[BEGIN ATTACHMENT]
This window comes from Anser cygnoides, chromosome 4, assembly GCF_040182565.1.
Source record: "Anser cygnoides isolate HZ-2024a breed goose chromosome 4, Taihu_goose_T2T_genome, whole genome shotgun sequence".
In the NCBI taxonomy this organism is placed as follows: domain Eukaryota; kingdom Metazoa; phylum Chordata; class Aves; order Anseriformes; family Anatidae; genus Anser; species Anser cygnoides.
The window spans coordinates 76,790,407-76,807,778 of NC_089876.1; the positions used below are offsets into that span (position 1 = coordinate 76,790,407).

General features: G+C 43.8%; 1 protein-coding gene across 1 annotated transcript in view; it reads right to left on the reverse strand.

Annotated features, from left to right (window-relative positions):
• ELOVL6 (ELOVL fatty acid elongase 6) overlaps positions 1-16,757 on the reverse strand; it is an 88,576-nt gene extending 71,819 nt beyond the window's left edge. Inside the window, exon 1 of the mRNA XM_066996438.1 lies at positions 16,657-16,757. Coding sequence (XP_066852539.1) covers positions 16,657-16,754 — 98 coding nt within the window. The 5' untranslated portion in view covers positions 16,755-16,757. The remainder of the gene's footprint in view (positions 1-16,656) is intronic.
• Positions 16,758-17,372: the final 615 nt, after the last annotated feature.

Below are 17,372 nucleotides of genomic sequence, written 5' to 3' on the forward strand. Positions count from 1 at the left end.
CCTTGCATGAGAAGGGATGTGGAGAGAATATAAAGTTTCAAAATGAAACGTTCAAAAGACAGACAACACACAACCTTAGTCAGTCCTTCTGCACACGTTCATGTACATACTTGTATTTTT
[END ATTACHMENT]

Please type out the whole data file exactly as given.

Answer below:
This window comes from Anser cygnoides, chromosome 4, assembly GCF_040182565.1.
Source record: "Anser cygnoides isolate HZ-2024a breed goose chromosome 4, Taihu_goose_T2T_genome, whole genome shotgun sequence".
In the NCBI taxonomy this organism is placed as follows: domain Eukaryota; kingdom Metazoa; phylum Chordata; class Aves; order Anseriformes; family Anatidae; genus Anser; species Anser cygnoides.
The window spans coordinates 76,790,407-76,807,778 of NC_089876.1; the positions used below are offsets into that span (position 1 = coordinate 76,790,407).

General features: G+C 43.8%; 1 protein-coding gene across 1 annotated transcript in view; it reads right to left on the reverse strand.

Annotated features, from left to right (window-relative positions):
• ELOVL6 (ELOVL fatty acid elongase 6) overlaps positions 1-16,757 on the reverse strand; it is an 88,576-nt gene extending 71,819 nt beyond the window's left edge. Inside the window, exon 1 of the mRNA XM_066996438.1 lies at positions 16,657-16,757. Coding sequence (XP_066852539.1) covers positions 16,657-16,754 — 98 coding nt within the window. The 5' untranslated portion in view covers positions 16,755-16,757. The remainder of the gene's footprint in view (positions 1-16,656) is intronic.
• Positions 16,758-17,372: the final 615 nt, after the last annotated feature.

Below are 17,372 nucleotides of genomic sequence, written 5' to 3' on the forward strand. Positions count from 1 at the left end.
CCTTGCATGAGAAGGGATGTGGAGAGAATATAAAGTTTCAAAATGAAACGTTCAAAAGACAGACAACACACAACCTTAGTCAGTCCTTCTGCACACGTTCATGTACATACTTGTATTTTT